Sri Lanka’s bloody civil war.
New Politics Vol. XVIII No. 2, Whole Number 70
Sri Lanka’s bloody civil war.
Foxconn promises the world but delivers hell, as the authors lay bare.
A documentary on Helen Keller that is both inspiring and edifying.
Camus and Orwell both understood that the justification for state violence depends on describing it in such a way as to not convey too specific an image of the actual event.
We shouldn’t assume that union and community efforts will inevitably succumb to corporate co-optation.
Bottom-up democracy through community schools sounds like a great idea, but there are many dangers from these ‘charter schools on steroids.”
Community schools are a way to address the challenges faced by low-income school districts; they also provide a unique opportunity to create bottom-up, democratically controlled school governance.
As “part of China,” we Hong Kongers have seen how China’s economic growth has contributed to the degradation of its environment. To be fair, Hong Kong’s economic takeoff had already harmed its environment before China took over the city. We . . .
As against nearly a century of debates over Stalinism, the international left has never come to terms with Maoism, especially its global impact.
An analysis of debates among labor leftists about how a commitment to socialism “from below” should inform union activity.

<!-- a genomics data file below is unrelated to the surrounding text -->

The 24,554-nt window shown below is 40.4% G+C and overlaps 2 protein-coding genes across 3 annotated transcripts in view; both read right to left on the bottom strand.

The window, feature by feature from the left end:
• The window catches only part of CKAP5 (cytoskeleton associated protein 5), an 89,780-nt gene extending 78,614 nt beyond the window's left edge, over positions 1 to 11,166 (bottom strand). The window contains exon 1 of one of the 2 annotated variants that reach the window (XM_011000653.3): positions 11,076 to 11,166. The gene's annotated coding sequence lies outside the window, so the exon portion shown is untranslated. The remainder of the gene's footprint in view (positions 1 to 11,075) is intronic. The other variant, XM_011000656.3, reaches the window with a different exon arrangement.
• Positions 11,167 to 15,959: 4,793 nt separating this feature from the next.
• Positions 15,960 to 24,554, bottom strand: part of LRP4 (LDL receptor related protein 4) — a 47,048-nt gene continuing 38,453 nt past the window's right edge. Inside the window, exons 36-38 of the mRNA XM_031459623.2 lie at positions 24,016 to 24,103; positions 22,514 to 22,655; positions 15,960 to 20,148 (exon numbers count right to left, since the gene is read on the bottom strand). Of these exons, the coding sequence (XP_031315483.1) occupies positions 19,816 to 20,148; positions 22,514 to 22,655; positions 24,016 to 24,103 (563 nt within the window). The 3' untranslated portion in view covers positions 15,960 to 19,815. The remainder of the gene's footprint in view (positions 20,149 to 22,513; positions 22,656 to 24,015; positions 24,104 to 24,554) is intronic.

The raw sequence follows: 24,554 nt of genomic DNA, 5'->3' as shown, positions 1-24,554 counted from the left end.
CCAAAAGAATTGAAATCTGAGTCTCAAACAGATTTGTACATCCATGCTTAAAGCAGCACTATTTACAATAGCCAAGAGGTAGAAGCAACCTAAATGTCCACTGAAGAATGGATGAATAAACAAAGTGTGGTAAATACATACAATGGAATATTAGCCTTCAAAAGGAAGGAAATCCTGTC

Robert Sayre and Michael Löwy’s Romantic Anti-capitalism and Nature is an extremely interesting book—enjoyable, informative, and intellectually stimulating.
Wilkerson’s adroit storytelling jumps off the page, but the glaring omission in her book is political economy.
More than ever, the organized popular classes in Belarus must take the initiative in favor of political and social change in order to prevent the frustration of this genuinely popular movement by forces opposed to their interests, whether pro-Russian or pro-Western.
Gonzalez examines the development of Latin American political economy and impact of the COVID-19 pandemic.
An examination of the global working-class labor force in the twenty-first century.
As we are putting together this issue of New Politics, the United States is experiencing one of the greatest crises in its history. The country has lost more than 300,000 people to the coronavirus pandemic, which continues to run rampant. . . .
An examination of the significance of BRICS countries as “sub-imperial” powers in the context of global capitalism and imperialism.
. . .
Biden’s win is the triumph not of democracy but of an oligarchic status quo.
Keeanga-Yamahtta Taylor discusses the significance of the struggle against racism and police violence.
Many of us watching with envy from afar—“envy” because the destruction of democratic institutions has gone much further in our countries—have nothing but admiration for the way in which a would-be dictator has been peacefully overthrown.
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